I haven’t been this excited about cold skin noodles—aka liáng pi—since I first tried them at Xi’an Famous Foods, back when family patriarch David Shi went by the moniker Liáng Pí and his sales pitch was a hawker’s chant, “My name is Liáng Pí, try my famous cold skin noodles, you want to try a Chinese hamburger.” These days the mini-chain deserves the appellation “famous” and has even spawned imposters, notably Elmhurst’s Chinger, a pormanteau of Chinese Burger, that sounds like a racial epithet.
Thankfully Lǎo Luòyáng is no imposter but rather a practitioner of the liang pi art that brings some color and history to the game. On a first visit I tried the purple sweet potato cold noodle ($6.50), zǐshǔ liáng pí. The sweet potato lent a slight tinge to the slippery wheat noodles and squidgy blocks of gluten, but added little flavor. No matter though as the sauce was astonishing, hitting many points of the flavor matrix, chili, garlic, vinegar, but above all a beguiling blend of tahini and aromatics like cloves. It was so good I slurped some up with a straw.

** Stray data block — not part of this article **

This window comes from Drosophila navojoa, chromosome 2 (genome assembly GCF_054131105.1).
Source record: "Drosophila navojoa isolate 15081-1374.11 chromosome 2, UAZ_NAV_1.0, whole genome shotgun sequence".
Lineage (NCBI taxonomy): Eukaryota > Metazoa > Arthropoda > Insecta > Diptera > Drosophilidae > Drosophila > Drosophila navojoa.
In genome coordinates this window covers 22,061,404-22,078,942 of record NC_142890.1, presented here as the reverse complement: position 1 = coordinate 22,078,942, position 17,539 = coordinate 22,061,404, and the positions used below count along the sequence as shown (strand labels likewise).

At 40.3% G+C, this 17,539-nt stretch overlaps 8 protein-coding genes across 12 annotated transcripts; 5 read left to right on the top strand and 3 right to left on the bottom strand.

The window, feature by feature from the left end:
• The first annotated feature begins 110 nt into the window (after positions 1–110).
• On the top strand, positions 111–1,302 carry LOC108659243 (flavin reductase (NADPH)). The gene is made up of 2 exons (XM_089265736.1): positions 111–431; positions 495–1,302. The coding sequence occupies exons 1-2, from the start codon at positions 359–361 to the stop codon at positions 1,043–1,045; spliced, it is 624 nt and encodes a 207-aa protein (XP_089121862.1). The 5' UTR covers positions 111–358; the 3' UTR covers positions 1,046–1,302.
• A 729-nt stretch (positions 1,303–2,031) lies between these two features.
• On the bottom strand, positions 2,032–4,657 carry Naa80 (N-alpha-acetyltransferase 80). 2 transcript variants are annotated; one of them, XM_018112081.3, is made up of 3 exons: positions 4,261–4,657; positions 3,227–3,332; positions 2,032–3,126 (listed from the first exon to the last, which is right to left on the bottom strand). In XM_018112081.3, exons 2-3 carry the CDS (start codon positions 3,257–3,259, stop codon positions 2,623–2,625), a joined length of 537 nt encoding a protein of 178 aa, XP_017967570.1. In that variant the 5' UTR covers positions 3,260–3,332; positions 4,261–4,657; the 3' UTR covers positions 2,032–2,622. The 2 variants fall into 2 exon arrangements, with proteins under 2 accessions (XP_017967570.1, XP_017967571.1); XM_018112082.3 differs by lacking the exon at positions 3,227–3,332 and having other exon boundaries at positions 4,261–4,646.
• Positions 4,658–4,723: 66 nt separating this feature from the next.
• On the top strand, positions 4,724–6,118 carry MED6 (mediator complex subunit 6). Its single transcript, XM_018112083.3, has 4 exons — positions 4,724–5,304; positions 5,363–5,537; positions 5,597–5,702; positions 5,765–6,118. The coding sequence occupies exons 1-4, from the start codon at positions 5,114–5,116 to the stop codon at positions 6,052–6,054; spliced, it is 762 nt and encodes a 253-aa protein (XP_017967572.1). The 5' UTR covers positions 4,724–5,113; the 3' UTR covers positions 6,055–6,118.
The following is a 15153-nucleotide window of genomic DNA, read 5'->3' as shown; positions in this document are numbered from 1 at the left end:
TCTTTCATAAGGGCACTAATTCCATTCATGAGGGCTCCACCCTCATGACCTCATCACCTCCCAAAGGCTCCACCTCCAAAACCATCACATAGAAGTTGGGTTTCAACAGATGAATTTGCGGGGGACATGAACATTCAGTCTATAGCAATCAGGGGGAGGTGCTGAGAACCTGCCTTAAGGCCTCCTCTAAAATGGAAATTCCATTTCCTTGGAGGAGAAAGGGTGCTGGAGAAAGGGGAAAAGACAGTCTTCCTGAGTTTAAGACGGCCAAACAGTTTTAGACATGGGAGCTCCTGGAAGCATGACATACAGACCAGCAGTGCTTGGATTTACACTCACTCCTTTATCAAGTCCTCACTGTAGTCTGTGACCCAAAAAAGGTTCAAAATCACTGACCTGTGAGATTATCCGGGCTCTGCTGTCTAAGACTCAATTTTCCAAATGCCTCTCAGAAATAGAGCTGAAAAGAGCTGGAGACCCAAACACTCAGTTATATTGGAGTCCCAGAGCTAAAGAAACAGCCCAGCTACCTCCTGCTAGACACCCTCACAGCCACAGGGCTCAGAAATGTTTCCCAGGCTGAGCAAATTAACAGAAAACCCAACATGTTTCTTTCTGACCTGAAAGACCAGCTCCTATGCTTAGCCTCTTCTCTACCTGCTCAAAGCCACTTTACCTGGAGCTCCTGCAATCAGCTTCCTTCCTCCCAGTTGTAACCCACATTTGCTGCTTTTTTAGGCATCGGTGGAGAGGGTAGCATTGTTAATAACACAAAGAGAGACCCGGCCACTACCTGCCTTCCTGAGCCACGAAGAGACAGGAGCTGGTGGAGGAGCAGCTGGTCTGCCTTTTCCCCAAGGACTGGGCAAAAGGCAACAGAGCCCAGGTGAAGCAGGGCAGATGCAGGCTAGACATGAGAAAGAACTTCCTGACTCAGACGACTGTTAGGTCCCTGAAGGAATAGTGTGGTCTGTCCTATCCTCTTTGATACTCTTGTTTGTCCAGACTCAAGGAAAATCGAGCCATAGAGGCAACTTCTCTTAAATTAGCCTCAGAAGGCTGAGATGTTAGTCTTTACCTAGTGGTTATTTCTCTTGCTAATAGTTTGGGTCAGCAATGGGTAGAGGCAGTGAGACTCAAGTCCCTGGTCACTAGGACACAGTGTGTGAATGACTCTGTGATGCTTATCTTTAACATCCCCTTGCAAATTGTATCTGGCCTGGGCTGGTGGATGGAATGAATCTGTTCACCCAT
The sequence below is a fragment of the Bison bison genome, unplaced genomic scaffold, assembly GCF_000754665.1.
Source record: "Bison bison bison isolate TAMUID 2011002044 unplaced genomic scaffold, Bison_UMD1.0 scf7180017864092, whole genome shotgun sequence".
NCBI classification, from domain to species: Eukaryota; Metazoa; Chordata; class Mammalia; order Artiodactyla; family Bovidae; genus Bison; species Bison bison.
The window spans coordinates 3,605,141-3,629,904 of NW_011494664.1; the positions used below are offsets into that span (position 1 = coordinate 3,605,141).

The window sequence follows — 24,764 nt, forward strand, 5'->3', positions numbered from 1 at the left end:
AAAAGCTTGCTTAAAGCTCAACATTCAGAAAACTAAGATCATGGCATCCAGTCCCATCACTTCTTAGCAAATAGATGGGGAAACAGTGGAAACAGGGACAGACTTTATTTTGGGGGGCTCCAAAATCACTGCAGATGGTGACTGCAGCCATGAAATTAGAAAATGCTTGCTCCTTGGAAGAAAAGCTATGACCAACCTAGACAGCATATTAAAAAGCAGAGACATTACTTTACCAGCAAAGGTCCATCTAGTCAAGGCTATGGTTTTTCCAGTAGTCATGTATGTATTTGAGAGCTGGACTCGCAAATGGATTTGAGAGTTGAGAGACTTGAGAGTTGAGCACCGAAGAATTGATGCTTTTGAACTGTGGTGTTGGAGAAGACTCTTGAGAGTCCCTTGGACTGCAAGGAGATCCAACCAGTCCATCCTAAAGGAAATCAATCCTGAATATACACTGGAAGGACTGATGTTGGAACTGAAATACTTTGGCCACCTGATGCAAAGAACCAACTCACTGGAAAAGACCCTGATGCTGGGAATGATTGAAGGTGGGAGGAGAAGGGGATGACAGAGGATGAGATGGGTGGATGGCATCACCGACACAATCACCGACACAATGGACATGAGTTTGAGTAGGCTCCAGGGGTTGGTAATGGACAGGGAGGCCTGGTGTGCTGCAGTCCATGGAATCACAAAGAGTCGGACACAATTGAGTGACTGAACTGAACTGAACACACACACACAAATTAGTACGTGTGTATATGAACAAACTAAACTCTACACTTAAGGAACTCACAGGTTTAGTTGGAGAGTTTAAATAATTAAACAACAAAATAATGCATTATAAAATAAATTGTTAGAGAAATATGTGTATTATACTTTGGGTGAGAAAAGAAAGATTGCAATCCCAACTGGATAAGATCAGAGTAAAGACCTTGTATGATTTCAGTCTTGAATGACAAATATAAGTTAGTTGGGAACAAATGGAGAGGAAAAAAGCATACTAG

On a subsequent visit I tried the green cold skin noodles and a pork burger. Once again, the color seemed just a novelty, but oh that sauce. The pork burger was decent, but better as a sponge for the noodle sauce. Incidentally the menu proudly proclaims: “Shǒugōng zhìzuò, juéwú sèsù tiānjiā!—all skillfully made by hand, absolutely no colors added!” I’ve yet to try the carrot version, but the untinted cold skin was just as lovely as the others.
If one is to believe the menu, the folks who run the joint are from Old Luoyang, a part of Henan revered for its veggie infused cold skin noodles. One thing is certain they are very generous with their sauce, I’ve never once not had it overflow from the plate onto the tray. Not that that’s necessarily a bad thing.
Old Luoyang, New World Mall, Flushing, New York, 136-20 Roosvelt Ave, Flushing, NY 11354